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Can Teens Safely Drink? 

Can Teens Safely Drink?

Adolescence is a time in a teen’s life to experiment, learn about one’s likes and dislikes, individuate and explore a newfound need for autonomy. The teenage brain is not yet fully developed. A teenager relies heavily on the amygdala (the area of the brain associated with impulses, emotions, aggression, and instinctive behavior) when reacting to certain stimuli whereas an adult relies on the prefrontal cortex (the area of the brain that is involved in planning, self-control, and decision making) when reacting to the same stimuli. Hence, teenagers instinctively react emotionally to external stimuli, as this region of the brain is particularly sensitive during the adolescent years. Introducing chemicals that alter one’s brain functioning, especially during the formative adolescent years as the brain has yet to fully mature, can cause detrimental effects.

Alcohol is a central nervous system depressant. It works by slowing down vital functions in one’s body. After a teen consumes alcohol, it is absorbed from the small intestine and stomach into the bloodstream and is then metabolized in the liver. The liver, however, is only able to metabolize a small amount of alcohol at a time, which leaves excess alcohol to circulate throughout one’s body via the bloodstream. Further, the National Institute on Alcohol Abuse and Alcoholism (NIH) asserts, “Alcohol interferes with the brain’s communication pathways, and can affect the way the brain looks and works.” The feelings elicited by a teen when he or she ingests alcohol occur because of the way the substance interacts with one’s neurotransmitters. 

Risks

There is no universal answer to whether teens can drink safely, as each teenager is different, and the answer is highly variable. However, there are many potential risks associated with teenage drinking. It is highly common for teenagers to experiment with alcohol use during adolescence, for some to self-medicate and for others merely out of curiosity. Regardless, teenagers that habitually abuse alcohol place themselves at increased risk for developing severe short- and long-term physiological complications. Excessive alcohol consumption in teens can lead to:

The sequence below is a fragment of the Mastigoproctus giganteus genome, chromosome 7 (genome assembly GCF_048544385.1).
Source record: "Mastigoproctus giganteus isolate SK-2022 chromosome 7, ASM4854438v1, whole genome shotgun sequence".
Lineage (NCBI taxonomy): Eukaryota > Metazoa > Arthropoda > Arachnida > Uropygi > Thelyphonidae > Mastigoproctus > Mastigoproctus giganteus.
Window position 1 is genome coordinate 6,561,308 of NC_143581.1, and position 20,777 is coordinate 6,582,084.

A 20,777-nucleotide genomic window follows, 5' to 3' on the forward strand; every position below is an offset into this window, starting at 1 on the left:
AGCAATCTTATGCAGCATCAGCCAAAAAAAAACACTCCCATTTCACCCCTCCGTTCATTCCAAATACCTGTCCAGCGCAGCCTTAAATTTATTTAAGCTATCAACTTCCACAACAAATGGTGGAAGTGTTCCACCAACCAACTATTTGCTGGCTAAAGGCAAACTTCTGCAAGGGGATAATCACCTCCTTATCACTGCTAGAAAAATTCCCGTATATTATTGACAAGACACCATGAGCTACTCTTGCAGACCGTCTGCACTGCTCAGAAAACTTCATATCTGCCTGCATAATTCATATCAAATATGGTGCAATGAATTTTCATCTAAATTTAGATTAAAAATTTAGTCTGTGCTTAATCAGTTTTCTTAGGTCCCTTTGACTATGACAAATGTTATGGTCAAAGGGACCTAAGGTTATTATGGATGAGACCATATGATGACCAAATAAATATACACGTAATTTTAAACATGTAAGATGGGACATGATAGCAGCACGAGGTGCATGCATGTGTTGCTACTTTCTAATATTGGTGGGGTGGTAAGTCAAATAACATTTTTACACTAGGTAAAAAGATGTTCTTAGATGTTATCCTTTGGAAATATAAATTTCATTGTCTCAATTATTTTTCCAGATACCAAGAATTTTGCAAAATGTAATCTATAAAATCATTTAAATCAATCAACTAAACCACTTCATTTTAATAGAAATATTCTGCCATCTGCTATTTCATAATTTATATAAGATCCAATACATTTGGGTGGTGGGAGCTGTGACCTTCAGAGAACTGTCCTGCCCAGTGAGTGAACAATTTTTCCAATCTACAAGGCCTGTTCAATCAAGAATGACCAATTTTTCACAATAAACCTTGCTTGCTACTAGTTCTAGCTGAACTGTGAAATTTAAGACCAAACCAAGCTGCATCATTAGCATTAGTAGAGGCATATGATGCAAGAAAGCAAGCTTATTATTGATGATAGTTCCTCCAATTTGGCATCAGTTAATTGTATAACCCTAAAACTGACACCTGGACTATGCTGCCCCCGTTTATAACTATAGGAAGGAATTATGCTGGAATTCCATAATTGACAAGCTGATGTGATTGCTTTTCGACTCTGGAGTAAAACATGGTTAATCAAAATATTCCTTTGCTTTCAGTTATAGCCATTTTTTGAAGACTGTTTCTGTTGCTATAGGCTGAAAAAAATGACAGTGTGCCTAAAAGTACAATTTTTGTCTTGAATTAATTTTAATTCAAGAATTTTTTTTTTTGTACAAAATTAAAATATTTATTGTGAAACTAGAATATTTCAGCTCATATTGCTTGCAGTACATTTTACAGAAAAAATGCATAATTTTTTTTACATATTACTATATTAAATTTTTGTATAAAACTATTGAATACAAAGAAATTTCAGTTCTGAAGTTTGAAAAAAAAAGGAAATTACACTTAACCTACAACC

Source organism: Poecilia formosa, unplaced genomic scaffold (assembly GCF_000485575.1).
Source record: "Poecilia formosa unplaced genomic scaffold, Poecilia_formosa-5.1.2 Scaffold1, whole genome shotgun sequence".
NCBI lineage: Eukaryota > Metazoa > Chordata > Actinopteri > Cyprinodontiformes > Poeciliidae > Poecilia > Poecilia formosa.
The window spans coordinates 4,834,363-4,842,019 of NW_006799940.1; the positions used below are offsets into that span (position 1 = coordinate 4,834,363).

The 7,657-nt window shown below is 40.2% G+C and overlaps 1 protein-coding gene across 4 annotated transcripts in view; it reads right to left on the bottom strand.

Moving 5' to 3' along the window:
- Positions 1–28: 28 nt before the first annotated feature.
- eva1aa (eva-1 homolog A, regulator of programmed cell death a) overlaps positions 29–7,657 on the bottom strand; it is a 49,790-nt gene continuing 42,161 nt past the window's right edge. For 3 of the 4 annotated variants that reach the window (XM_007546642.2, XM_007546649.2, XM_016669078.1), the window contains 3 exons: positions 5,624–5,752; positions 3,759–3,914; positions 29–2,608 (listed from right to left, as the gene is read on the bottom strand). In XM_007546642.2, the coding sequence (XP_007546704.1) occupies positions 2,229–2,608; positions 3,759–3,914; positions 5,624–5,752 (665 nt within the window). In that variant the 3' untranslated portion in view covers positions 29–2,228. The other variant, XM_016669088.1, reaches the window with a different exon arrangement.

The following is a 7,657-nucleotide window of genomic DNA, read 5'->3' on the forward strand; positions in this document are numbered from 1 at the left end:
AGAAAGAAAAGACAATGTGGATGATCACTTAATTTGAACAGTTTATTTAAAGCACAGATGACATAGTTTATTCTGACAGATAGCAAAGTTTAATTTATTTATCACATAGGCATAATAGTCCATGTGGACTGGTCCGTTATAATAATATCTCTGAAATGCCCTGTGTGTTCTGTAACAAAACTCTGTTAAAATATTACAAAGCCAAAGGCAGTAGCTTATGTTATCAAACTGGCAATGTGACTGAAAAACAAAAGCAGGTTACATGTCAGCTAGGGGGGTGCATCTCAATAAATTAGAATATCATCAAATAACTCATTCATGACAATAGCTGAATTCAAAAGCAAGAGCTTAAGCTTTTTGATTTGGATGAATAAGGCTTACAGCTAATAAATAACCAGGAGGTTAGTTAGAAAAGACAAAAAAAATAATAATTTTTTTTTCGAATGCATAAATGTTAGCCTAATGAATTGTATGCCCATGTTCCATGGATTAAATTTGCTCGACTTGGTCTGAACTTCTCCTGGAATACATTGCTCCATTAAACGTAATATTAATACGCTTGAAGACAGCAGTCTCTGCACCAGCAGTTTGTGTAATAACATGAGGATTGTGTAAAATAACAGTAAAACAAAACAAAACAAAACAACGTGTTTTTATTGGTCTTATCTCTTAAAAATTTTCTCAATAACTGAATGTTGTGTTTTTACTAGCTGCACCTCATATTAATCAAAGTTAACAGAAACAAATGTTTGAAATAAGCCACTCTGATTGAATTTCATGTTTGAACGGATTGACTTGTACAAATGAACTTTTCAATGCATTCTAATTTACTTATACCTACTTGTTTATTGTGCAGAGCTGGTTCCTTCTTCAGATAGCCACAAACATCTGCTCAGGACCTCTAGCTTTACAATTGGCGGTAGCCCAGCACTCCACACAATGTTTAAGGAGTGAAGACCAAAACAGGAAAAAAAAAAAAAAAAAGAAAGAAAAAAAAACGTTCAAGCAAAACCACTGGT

• Delayed puberty
  • Liver damage
  • Negative effects on the reproductive system
  • Elevated levels of liver enzymes
  • Reduced growth potential and/ or stunted limbs
  • Lowered bone mineral density

One of the most dangerous consequences of teens testing their limits with alcohol is the possibility of alcohol poisoning. Alcohol poisoning occurs due to the inability to adequately metabolize alcohol in sufficient time. Because each young person is different, there is no specific amount of alcohol that necessarily leads to alcohol poisoning. If left untreated, alcohol poisoning can lead to deadly consequences. It is essential to obtain immediate assistance if you are concerned that your teen may be suffering from alcohol poisoning.

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